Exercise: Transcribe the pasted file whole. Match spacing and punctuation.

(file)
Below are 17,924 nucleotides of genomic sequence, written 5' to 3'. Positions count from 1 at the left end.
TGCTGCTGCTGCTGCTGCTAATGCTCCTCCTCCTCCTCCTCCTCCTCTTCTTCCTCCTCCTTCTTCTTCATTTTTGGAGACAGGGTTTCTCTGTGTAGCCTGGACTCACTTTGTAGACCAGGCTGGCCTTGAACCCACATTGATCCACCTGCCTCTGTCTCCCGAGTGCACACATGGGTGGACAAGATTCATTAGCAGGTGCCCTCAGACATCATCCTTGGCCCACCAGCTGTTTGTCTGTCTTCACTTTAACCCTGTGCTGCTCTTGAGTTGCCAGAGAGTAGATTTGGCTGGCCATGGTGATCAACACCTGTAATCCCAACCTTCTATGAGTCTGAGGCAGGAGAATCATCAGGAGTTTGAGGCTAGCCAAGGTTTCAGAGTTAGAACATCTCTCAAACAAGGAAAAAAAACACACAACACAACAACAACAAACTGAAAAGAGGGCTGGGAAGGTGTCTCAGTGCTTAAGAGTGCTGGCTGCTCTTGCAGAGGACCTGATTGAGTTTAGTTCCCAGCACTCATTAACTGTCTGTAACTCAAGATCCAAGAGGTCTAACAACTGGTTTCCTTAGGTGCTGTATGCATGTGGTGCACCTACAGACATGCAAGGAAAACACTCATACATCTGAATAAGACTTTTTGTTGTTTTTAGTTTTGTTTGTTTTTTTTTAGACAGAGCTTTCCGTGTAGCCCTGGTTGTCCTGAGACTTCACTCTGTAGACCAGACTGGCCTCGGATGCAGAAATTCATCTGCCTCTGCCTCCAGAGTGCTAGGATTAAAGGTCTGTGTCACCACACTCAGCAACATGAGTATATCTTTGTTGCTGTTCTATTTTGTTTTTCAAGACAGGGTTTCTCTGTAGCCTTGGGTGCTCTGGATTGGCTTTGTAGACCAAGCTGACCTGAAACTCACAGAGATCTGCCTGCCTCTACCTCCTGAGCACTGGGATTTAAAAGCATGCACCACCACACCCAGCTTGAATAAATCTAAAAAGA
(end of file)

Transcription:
Below are 17,924 nucleotides of genomic sequence, written 5' to 3'. Positions count from 1 at the left end.
TGCTGCTGCTGCTGCTGCTAATGCTCCTCCTCCTCCTCCTCCTCCTCTTCTTCCTCCTCCTTCTTCTTCATTTTTGGAGACAGGGTTTCTCTGTGTAGCCTGGACTCACTTTGTAGACCAGGCTGGCCTTGAACCCACATTGATCCACCTGCCTCTGTCTCCCGAGTGCACACATGGGTGGACAAGATTCATTAGCAGGTGCCCTCAGACATCATCCTTGGCCCACCAGCTGTTTGTCTGTCTTCACTTTAACCCTGTGCTGCTCTTGAGTTGCCAGAGAGTAGATTTGGCTGGCCATGGTGATCAACACCTGTAATCCCAACCTTCTATGAGTCTGAGGCAGGAGAATCATCAGGAGTTTGAGGCTAGCCAAGGTTTCAGAGTTAGAACATCTCTCAAACAAGGAAAAAAAACACACAACACAACAACAACAAACTGAAAAGAGGGCTGGGAAGGTGTCTCAGTGCTTAAGAGTGCTGGCTGCTCTTGCAGAGGACCTGATTGAGTTTAGTTCCCAGCACTCATTAACTGTCTGTAACTCAAGATCCAAGAGGTCTAACAACTGGTTTCCTTAGGTGCTGTATGCATGTGGTGCACCTACAGACATGCAAGGAAAACACTCATACATCTGAATAAGACTTTTTGTTGTTTTTAGTTTTGTTTGTTTTTTTTTAGACAGAGCTTTCCGTGTAGCCCTGGTTGTCCTGAGACTTCACTCTGTAGACCAGACTGGCCTCGGATGCAGAAATTCATCTGCCTCTGCCTCCAGAGTGCTAGGATTAAAGGTCTGTGTCACCACACTCAGCAACATGAGTATATCTTTGTTGCTGTTCTATTTTGTTTTTCAAGACAGGGTTTCTCTGTAGCCTTGGGTGCTCTGGATTGGCTTTGTAGACCAAGCTGACCTGAAACTCACAGAGATCTGCCTGCCTCTACCTCCTGAGCACTGGGATTTAAAAGCATGCACCACCACACCCAGCTTGAATAAATCTAAAAAGA